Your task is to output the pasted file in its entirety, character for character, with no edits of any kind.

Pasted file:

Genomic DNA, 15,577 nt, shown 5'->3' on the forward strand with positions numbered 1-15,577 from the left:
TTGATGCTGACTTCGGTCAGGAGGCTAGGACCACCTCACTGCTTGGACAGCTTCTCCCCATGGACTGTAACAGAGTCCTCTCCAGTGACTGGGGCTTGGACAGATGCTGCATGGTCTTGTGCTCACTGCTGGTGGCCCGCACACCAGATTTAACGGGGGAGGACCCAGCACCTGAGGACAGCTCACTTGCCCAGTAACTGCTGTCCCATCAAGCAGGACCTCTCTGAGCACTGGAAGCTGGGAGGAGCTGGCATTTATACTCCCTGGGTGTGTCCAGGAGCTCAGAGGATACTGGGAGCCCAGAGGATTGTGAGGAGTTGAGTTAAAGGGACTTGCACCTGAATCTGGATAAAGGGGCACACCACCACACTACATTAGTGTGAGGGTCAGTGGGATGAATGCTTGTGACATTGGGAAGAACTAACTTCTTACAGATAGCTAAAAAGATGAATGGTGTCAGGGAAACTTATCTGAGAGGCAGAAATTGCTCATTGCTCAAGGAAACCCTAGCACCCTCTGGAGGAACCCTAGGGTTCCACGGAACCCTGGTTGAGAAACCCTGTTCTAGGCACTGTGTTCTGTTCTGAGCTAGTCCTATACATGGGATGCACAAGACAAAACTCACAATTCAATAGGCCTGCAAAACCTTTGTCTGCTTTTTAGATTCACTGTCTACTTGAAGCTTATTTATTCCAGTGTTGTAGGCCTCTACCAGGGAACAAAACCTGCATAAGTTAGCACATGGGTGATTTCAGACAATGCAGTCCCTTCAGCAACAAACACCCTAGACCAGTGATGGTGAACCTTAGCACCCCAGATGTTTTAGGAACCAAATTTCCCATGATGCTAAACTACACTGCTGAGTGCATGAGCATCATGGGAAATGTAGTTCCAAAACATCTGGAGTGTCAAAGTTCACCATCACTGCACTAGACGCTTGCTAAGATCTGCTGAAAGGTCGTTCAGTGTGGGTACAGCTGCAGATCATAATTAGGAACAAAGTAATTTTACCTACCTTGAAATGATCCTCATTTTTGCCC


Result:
Genomic DNA, 15,577 nt, shown 5'->3' on the forward strand with positions numbered 1-15,577 from the left:
TTGATGCTGACTTCGGTCAGGAGGCTAGGACCACCTCACTGCTTGGACAGCTTCTCCCCATGGACTGTAACAGAGTCCTCTCCAGTGACTGGGGCTTGGACAGATGCTGCATGGTCTTGTGCTCACTGCTGGTGGCCCGCACACCAGATTTAACGGGGGAGGACCCAGCACCTGAGGACAGCTCACTTGCCCAGTAACTGCTGTCCCATCAAGCAGGACCTCTCTGAGCACTGGAAGCTGGGAGGAGCTGGCATTTATACTCCCTGGGTGTGTCCAGGAGCTCAGAGGATACTGGGAGCCCAGAGGATTGTGAGGAGTTGAGTTAAAGGGACTTGCACCTGAATCTGGATAAAGGGGCACACCACCACACTACATTAGTGTGAGGGTCAGTGGGATGAATGCTTGTGACATTGGGAAGAACTAACTTCTTACAGATAGCTAAAAAGATGAATGGTGTCAGGGAAACTTATCTGAGAGGCAGAAATTGCTCATTGCTCAAGGAAACCCTAGCACCCTCTGGAGGAACCCTAGGGTTCCACGGAACCCTGGTTGAGAAACCCTGTTCTAGGCACTGTGTTCTGTTCTGAGCTAGTCCTATACATGGGATGCACAAGACAAAACTCACAATTCAATAGGCCTGCAAAACCTTTGTCTGCTTTTTAGATTCACTGTCTACTTGAAGCTTATTTATTCCAGTGTTGTAGGCCTCTACCAGGGAACAAAACCTGCATAAGTTAGCACATGGGTGATTTCAGACAATGCAGTCCCTTCAGCAACAAACACCCTAGACCAGTGATGGTGAACCTTAGCACCCCAGATGTTTTAGGAACCAAATTTCCCATGATGCTAAACTACACTGCTGAGTGCATGAGCATCATGGGAAATGTAGTTCCAAAACATCTGGAGTGTCAAAGTTCACCATCACTGCACTAGACGCTTGCTAAGATCTGCTGAAAGGTCGTTCAGTGTGGGTACAGCTGCAGATCATAATTAGGAACAAAGTAATTTTACCTACCTTGAAATGATCCTCATTTTTGCCC